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As Reviewed in Indian Trader Magazine

Review by Ron Pecina

Nampeyo, a Hopi-Tewa from First Mesa born in 1856, began as a traditional potter and extended her craft into an art form of pottery identified by her name. Her training in the craft began in her family with the blending of traditional Tewa and Hopi potting techniques. Primary credit for her training goes to her Hopi paternal grandmother. Steve Elmore’s informative book In Search of Nampeyo: The Early Years, 1875-1892 covers her life and work as a potter during the “modernware” and Sikyatki Revival pottery periods.

Elmore accepted a heavy challenge in his scholarly search of Nampeyo, specifically in her early work before the beginning of the twentieth century. The Hopi had no written language and there was no documentation on Hopi potters other than their work. Unfortunately at that time it was not common for the Hopi potters to sign their work. Researchers and scholars had not yet entered the remote and isolated Hopi territory for formal study; it remained for ethnologists Jesse Fewkes, Alexander Stephen, and trader Thomas Keam to begin to document the Hopis’ work and culture in the closing decades of the nineteenth century.

The author chose Rachel Sahmie, great-great-granddaughter of Nampeyo and a master potter, to join in his search about Nampeyo. Sahmie traveled with Elmore to Harvard’s Peabody Museum to study the Thomas Keam Collection of Hopi pottery, the major collection used in his research study. She assisted in his research and examined the museum pieces from a potter’s view. Sahmie called it “watching the pots.” Elmore wrote, the more he studied the modernware ceramics in the Keam Collection, he determined it was made by a single person, Nampeyo.

Most important, assuring his book becomes a credible reference, in the first chapter Mr. Elmore presents the methodology he uses to reclaim for Nampeyo the authorship of a large body of early ceramic work in the Thomas Keam Collection as well as reveal some of the origins of the Sikyatki Revival. His major sources were from photographs of Nampeyo with and without her pottery, his photographs of the Keam Collection, photographs of Hopi pottery from many museums and private collections, historical information on Nampeyo which started to appear after 1875, critical literature which appeared after her death in 1942, and field work based on his experience as a collector, dealer, and trader of pueblo pottery. He analyzed the input from these sources and cross-correlated the results to determine which of the ceramics were Nampeyo’s.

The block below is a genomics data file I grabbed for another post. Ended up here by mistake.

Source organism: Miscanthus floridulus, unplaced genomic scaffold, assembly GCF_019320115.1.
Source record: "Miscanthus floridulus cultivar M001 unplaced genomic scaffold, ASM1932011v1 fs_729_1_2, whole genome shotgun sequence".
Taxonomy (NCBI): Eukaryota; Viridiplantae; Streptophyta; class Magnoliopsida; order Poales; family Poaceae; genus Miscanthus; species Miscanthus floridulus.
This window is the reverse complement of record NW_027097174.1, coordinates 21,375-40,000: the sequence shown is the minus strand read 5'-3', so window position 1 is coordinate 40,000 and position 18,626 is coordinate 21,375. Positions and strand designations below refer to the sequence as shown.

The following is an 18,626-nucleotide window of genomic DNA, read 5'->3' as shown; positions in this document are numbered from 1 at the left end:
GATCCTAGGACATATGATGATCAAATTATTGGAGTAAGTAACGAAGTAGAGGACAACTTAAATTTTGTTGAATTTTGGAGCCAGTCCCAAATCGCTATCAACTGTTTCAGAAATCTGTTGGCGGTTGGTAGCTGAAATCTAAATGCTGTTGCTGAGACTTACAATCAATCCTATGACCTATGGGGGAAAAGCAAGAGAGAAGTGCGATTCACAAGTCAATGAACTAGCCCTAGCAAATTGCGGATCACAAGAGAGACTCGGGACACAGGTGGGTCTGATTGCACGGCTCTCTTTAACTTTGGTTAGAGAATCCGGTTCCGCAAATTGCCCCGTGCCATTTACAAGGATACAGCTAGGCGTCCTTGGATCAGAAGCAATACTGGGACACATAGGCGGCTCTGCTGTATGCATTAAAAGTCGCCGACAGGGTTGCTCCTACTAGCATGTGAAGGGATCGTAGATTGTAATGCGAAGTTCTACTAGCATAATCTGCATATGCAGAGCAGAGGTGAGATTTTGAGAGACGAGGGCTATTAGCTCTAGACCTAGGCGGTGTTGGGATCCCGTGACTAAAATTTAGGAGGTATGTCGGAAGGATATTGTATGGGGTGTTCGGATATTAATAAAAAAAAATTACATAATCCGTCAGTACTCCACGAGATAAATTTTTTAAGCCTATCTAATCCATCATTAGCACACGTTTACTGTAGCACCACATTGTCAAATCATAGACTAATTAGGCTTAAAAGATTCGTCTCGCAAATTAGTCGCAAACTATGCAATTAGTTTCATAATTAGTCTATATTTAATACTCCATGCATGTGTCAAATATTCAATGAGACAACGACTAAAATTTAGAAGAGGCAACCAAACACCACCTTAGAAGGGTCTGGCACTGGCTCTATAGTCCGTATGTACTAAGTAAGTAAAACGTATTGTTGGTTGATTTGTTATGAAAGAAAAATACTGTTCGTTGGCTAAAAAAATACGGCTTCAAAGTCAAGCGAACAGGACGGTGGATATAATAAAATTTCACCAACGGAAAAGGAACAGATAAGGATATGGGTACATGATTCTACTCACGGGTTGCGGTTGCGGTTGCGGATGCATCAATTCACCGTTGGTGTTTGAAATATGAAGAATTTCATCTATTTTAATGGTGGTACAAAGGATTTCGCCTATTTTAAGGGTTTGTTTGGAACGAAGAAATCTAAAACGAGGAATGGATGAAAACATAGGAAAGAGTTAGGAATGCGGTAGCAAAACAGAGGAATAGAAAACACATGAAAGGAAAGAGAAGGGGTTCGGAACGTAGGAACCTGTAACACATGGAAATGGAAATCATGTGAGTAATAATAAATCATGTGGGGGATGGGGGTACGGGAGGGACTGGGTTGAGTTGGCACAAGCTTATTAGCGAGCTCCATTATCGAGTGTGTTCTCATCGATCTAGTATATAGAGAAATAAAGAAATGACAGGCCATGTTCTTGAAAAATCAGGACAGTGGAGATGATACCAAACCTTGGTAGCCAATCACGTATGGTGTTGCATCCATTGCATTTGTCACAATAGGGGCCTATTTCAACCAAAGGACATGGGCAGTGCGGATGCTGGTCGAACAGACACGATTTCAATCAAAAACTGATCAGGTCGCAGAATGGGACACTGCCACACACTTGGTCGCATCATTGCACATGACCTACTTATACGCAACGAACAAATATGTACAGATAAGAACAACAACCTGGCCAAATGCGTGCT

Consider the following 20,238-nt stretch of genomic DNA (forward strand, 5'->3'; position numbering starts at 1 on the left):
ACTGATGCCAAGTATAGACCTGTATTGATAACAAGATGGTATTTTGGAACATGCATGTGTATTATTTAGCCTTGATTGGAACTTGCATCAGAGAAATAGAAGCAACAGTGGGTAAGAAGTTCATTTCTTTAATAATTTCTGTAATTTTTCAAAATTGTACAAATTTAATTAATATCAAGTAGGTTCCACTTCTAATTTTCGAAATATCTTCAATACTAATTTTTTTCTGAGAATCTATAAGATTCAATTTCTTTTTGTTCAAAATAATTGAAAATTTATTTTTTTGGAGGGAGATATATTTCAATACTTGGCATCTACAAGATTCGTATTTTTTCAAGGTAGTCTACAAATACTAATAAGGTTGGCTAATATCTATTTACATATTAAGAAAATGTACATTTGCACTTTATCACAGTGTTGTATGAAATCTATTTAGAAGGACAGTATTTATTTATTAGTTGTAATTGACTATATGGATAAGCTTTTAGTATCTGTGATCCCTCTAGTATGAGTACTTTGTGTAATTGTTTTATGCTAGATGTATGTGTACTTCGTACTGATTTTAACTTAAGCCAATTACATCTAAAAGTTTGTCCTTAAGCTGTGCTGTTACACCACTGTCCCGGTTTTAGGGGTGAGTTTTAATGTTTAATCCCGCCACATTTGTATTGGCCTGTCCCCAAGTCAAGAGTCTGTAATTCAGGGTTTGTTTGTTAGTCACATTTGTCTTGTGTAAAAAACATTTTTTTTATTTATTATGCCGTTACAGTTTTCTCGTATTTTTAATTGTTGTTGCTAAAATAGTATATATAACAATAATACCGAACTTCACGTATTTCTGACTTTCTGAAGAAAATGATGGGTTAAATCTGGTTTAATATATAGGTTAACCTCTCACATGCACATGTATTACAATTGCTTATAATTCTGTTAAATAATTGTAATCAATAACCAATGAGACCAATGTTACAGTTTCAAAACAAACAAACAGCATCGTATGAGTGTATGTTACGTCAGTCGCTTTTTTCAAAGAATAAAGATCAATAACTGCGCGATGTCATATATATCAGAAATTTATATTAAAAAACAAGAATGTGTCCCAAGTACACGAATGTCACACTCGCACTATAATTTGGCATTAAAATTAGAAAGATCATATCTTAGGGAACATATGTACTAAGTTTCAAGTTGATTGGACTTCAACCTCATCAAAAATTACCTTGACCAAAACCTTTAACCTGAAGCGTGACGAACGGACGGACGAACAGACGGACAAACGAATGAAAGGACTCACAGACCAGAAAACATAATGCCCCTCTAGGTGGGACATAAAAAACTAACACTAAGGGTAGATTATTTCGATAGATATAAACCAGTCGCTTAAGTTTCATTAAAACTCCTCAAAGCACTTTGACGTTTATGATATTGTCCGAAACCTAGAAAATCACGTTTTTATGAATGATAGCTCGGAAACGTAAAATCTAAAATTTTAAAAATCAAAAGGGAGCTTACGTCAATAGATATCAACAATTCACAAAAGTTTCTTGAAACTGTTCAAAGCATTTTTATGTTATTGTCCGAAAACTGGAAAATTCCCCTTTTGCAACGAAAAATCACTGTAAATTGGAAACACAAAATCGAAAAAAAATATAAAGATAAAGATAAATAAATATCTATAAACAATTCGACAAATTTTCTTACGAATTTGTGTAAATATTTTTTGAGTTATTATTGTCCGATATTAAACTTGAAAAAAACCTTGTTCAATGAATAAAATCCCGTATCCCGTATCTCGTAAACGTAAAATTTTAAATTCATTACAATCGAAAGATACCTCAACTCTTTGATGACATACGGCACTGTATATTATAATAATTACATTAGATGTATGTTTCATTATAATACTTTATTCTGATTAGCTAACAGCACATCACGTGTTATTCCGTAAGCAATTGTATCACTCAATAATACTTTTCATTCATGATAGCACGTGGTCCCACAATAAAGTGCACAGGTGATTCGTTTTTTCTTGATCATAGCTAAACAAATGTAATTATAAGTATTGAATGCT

In his book, Elmore chooses three topics to examine and review in great depth: Rainbird designs, katsina tile designs, and pottery jars. In each of these areas Elmore shares his approach for analysis and shows how he applies it to the great body of Nampeyo’s work.

Elmore presents his study of a single potter’s use of a traditional design as it evolves over a period spanning a number of years. He chooses the Rainbird design (two opposing circles) on bowls from the Keam Collection which were made by Nampeyo. Photographs of the bowls made in her earlier years show the simple two circle design. As her artistic skills grew, her better pieces were made in later years; and over the same period of time the Rainbird design also evolved into elaborate and more complex variations.